The Illustrated Guide to Thanksgiving Dinner Like You’ve Never Seen It Before
Thanksgiving Day is not a time to be counting calories—enjoy yourself! But while nomming on a rich meal once a year isn’t exactly a healthy diet deal-breaker, it’s smart to keep an eye on what you’re consuming so you don’t go too crazy with that fifth slice of pie.
According to the Calorie Control Council, the average American chows down on 4,500 calories worth of turkey, stuffing, and cornbread at Thanksgiving dinner. The American Council On Exercise and The New York Times aim a little lower, saying the number is really around 3,000 calories. Either way, all sources estimate that we eat more in one sitting on Thanksgiving than we’re normally advised to eat in an entire day!
If that data is tough to visualize, here’s a breakdown of what 3,000 calories looks like in a few non-holiday foods.
The moral of this story? It’s possible to cut down a teeny, tiny bit on Thanksgiving (without feeling deprived) and save the amount of calories in four or five Taco Bell tacos. Think about it!
Turkey Day Tips
In years past, we’ve created a slew of guides and recipe roundups to help you enjoy a healthier holiday. Here are some of our favorites:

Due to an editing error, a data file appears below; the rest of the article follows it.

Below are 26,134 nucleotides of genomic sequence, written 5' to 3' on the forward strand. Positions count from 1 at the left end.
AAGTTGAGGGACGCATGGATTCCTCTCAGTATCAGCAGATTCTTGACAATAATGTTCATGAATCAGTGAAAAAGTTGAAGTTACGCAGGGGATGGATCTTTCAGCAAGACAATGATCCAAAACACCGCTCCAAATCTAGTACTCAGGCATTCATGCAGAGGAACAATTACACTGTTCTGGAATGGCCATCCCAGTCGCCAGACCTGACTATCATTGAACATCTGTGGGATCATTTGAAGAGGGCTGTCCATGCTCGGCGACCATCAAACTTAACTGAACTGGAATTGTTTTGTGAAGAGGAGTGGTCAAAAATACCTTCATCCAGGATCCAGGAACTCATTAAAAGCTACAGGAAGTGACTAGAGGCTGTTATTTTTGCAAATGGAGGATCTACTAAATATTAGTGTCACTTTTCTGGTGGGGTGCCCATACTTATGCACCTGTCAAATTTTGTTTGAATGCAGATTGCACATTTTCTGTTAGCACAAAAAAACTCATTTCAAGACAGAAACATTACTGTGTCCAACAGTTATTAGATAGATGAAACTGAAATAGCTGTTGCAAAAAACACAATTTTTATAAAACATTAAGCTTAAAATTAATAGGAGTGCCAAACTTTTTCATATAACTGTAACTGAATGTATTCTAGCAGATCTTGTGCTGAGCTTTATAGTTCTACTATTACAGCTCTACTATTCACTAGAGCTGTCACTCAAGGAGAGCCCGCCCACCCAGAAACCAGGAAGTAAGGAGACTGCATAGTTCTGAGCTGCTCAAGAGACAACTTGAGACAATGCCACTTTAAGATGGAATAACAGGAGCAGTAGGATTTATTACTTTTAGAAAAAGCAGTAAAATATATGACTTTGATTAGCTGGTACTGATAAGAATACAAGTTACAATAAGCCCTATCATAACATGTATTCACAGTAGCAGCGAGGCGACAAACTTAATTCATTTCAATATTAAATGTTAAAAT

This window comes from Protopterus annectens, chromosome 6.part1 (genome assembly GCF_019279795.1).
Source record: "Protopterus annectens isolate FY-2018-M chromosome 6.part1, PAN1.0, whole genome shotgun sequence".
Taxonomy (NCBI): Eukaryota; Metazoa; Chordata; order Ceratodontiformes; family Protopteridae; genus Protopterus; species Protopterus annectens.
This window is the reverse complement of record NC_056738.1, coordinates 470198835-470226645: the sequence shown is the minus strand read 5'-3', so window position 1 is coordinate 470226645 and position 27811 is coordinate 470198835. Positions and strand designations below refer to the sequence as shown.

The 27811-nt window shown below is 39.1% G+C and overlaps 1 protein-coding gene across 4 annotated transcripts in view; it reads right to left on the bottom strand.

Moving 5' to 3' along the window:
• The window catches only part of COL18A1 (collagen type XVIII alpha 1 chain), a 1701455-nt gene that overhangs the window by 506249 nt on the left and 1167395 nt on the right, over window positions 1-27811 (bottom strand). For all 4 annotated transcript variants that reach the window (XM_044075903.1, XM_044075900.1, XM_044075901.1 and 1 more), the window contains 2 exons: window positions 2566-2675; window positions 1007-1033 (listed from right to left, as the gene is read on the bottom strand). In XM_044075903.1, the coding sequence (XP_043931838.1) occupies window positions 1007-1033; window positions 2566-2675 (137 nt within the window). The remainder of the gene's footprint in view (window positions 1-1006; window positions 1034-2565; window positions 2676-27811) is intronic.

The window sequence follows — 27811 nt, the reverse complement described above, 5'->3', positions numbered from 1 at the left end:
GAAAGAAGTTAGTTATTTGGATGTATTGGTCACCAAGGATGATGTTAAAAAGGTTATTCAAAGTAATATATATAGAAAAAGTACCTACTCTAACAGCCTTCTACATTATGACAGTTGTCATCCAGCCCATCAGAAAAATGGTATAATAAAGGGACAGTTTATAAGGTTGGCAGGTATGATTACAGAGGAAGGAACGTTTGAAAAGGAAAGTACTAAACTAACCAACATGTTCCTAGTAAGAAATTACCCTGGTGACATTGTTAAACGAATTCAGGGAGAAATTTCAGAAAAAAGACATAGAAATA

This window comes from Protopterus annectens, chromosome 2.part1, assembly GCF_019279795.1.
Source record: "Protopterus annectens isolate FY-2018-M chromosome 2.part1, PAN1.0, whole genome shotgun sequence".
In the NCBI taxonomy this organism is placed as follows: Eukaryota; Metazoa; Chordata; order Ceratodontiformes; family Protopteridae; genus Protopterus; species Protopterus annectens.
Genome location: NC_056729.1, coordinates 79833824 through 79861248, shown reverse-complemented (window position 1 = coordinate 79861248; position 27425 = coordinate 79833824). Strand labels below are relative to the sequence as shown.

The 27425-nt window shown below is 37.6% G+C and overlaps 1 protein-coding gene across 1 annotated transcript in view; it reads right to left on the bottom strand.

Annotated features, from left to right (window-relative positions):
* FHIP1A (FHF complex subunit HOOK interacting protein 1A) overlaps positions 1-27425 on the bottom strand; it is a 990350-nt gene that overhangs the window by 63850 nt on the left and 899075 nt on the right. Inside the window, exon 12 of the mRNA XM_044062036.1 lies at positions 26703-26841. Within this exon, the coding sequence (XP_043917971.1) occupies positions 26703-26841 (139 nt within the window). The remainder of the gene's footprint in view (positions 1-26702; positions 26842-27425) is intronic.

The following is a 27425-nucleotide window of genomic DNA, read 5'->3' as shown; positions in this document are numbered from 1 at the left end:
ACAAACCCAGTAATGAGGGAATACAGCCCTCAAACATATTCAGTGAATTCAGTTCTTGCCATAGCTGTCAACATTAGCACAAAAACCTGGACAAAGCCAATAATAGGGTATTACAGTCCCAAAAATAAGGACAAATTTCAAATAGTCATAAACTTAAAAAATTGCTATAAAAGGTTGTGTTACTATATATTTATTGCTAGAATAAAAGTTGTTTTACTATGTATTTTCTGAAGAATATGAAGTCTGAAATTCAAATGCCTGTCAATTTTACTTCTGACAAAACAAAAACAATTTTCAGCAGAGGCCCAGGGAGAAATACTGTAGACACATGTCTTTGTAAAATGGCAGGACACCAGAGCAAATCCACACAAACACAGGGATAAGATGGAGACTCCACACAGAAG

What’s 4 ounces, 78 grams, or a ¼ cup exactly? This handy guide compares classic Thanksgiving dishes to common household objects to help you enjoy your holiday meal—minus the elastic-waisted pants.
This guide includes instructions for how to handle traditional Thanksgiving dishes for gluten-free, vegetarian/vegan, and no-nut folks—we know those are hardly the only diets out there, but everyone can modify these guidelines to suit their own particular eating habits.
Find all the recipes you could possibly need to prepare a successful dinner for any sized family.
Our favorite vegetarian main dishes that are far from boring, tasteless, or the dreaded (and oft-joked about) Tofurkey.
We’ve pulled together the best tips and hacks on how to craft the most beautiful, tastiest Thanksgiving turkey, from fridge to table.
Vegans—who choose to eschew all animal products and byproducts for environmental, health, and/or ethical reasons—are particularly hard-pressed to find viable fair amidst traditional Thanksgiving dishes. Luckily this recipe roundup is here to help.